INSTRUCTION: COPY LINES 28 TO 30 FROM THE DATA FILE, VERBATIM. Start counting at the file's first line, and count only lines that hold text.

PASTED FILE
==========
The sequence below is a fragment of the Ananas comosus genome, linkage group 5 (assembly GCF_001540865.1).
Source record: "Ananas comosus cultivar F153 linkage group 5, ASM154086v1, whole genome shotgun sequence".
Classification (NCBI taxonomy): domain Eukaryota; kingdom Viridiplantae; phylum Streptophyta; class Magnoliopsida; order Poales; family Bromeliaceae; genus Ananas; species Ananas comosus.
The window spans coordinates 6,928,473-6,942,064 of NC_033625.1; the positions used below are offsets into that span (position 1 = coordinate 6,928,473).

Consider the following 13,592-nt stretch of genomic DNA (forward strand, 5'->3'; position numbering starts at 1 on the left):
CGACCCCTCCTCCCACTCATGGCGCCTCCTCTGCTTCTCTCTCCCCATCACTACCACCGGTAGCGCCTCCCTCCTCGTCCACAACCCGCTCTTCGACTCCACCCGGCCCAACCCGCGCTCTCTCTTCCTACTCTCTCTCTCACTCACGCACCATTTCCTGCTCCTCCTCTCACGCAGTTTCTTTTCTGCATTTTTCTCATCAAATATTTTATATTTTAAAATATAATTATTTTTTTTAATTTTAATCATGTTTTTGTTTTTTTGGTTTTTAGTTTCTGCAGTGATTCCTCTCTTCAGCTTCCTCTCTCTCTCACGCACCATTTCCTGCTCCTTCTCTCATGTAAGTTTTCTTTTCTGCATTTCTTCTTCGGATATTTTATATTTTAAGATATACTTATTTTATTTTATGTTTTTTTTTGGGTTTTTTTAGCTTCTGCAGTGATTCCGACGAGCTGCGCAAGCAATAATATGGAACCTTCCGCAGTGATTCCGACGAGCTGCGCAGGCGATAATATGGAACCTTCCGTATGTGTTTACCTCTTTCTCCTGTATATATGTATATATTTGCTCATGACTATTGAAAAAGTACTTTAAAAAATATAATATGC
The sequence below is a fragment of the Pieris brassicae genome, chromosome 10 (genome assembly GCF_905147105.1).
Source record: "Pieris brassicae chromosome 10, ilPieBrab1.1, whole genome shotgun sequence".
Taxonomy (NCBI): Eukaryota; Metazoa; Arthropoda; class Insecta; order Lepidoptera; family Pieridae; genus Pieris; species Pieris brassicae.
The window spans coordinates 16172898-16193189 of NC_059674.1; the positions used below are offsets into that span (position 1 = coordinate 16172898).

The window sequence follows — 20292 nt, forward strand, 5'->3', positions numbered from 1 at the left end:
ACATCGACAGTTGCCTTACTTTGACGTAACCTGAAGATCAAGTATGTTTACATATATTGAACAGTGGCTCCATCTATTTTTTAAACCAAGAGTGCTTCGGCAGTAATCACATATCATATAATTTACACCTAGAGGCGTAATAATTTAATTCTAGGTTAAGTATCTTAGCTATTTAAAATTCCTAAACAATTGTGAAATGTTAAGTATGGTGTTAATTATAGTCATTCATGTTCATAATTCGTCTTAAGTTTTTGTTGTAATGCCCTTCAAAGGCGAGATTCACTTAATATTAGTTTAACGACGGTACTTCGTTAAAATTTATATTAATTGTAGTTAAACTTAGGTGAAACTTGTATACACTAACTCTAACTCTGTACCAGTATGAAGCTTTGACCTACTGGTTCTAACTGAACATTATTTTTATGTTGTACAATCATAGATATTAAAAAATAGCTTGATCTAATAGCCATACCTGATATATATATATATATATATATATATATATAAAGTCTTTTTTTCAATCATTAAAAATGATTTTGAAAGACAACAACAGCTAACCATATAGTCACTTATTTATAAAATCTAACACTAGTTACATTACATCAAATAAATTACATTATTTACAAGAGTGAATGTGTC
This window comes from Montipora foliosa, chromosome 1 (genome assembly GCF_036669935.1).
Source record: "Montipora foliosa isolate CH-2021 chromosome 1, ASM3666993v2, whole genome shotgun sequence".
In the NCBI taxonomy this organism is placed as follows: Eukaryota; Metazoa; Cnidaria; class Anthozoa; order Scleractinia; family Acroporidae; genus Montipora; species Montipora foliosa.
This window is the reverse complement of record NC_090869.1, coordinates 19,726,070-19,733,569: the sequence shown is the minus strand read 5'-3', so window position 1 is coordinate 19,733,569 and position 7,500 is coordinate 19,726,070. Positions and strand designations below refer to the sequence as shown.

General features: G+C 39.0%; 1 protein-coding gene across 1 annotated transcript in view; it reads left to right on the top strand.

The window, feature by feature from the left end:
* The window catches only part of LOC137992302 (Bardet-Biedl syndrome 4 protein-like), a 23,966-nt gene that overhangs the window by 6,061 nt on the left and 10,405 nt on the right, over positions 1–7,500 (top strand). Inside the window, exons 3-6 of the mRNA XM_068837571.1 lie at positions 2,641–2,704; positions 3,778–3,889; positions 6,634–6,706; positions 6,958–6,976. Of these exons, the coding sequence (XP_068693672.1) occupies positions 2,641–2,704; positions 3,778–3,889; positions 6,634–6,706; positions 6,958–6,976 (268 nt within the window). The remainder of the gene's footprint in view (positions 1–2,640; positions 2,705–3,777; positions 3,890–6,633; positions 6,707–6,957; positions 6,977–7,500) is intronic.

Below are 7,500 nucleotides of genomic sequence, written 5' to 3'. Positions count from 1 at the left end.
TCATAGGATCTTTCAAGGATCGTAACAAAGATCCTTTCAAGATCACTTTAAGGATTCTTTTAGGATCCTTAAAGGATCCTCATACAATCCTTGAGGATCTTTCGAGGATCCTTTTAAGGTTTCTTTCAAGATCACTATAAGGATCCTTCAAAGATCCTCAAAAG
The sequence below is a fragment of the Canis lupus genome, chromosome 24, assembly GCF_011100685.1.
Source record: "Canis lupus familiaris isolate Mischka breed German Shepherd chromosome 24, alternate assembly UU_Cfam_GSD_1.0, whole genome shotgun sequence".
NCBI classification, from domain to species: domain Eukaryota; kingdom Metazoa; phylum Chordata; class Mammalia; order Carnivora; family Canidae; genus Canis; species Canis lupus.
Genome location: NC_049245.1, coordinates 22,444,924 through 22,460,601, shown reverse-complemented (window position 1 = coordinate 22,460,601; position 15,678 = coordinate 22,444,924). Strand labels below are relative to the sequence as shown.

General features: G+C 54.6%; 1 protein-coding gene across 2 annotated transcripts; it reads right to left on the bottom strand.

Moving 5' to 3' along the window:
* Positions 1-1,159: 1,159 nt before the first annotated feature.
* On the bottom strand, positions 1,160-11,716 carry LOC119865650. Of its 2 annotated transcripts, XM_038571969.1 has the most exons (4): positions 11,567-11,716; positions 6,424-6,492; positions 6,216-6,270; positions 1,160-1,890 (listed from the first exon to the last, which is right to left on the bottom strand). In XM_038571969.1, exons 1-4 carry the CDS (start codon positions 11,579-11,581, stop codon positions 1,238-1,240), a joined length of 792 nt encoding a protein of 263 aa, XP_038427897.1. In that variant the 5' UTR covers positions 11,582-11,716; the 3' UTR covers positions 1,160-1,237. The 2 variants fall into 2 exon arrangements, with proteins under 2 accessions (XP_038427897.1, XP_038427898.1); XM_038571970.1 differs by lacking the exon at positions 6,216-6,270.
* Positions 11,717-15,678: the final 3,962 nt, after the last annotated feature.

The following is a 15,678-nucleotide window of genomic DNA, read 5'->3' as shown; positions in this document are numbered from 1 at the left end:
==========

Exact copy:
* Positions 1-1,159: 1,159 nt before the first annotated feature.
* On the bottom strand, positions 1,160-11,716 carry LOC119865650. Of its 2 annotated transcripts, XM_038571969.1 has the most exons (4): positions 11,567-11,716; positions 6,424-6,492; positions 6,216-6,270; positions 1,160-1,890 (listed from the first exon to the last, which is right to left on the bottom strand). In XM_038571969.1, exons 1-4 carry the CDS (start codon positions 11,579-11,581, stop codon positions 1,238-1,240), a joined length of 792 nt encoding a protein of 263 aa, XP_038427897.1. In that variant the 5' UTR covers positions 11,582-11,716; the 3' UTR covers positions 1,160-1,237. The 2 variants fall into 2 exon arrangements, with proteins under 2 accessions (XP_038427897.1, XP_038427898.1); XM_038571970.1 differs by lacking the exon at positions 6,216-6,270.
* Positions 11,717-15,678: the final 3,962 nt, after the last annotated feature.